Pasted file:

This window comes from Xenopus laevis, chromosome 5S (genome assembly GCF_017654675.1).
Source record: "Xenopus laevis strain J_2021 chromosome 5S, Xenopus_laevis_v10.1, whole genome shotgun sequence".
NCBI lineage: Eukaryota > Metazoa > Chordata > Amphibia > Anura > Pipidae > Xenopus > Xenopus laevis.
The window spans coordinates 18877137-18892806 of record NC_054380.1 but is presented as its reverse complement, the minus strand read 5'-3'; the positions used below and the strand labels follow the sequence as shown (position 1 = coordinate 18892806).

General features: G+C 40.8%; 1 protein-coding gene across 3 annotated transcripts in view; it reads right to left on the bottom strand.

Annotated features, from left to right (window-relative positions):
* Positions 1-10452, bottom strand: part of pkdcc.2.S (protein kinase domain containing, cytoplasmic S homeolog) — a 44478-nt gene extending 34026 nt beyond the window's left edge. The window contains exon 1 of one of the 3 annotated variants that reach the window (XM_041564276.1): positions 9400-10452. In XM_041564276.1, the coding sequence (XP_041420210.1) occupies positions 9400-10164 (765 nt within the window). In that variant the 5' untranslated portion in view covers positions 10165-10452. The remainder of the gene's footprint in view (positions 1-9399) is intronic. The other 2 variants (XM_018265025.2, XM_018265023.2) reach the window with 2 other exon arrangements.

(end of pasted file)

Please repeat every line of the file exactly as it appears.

This window comes from Xenopus laevis, chromosome 5S (genome assembly GCF_017654675.1).
Source record: "Xenopus laevis strain J_2021 chromosome 5S, Xenopus_laevis_v10.1, whole genome shotgun sequence".
NCBI lineage: Eukaryota > Metazoa > Chordata > Amphibia > Anura > Pipidae > Xenopus > Xenopus laevis.
The window spans coordinates 18877137-18892806 of record NC_054380.1 but is presented as its reverse complement, the minus strand read 5'-3'; the positions used below and the strand labels follow the sequence as shown (position 1 = coordinate 18892806).

General features: G+C 40.8%; 1 protein-coding gene across 3 annotated transcripts in view; it reads right to left on the bottom strand.

Annotated features, from left to right (window-relative positions):
* Positions 1-10452, bottom strand: part of pkdcc.2.S (protein kinase domain containing, cytoplasmic S homeolog) — a 44478-nt gene extending 34026 nt beyond the window's left edge. The window contains exon 1 of one of the 3 annotated variants that reach the window (XM_041564276.1): positions 9400-10452. In XM_041564276.1, the coding sequence (XP_041420210.1) occupies positions 9400-10164 (765 nt within the window). In that variant the 5' untranslated portion in view covers positions 10165-10452. The remainder of the gene's footprint in view (positions 1-9399) is intronic. The other 2 variants (XM_018265025.2, XM_018265023.2) reach the window with 2 other exon arrangements.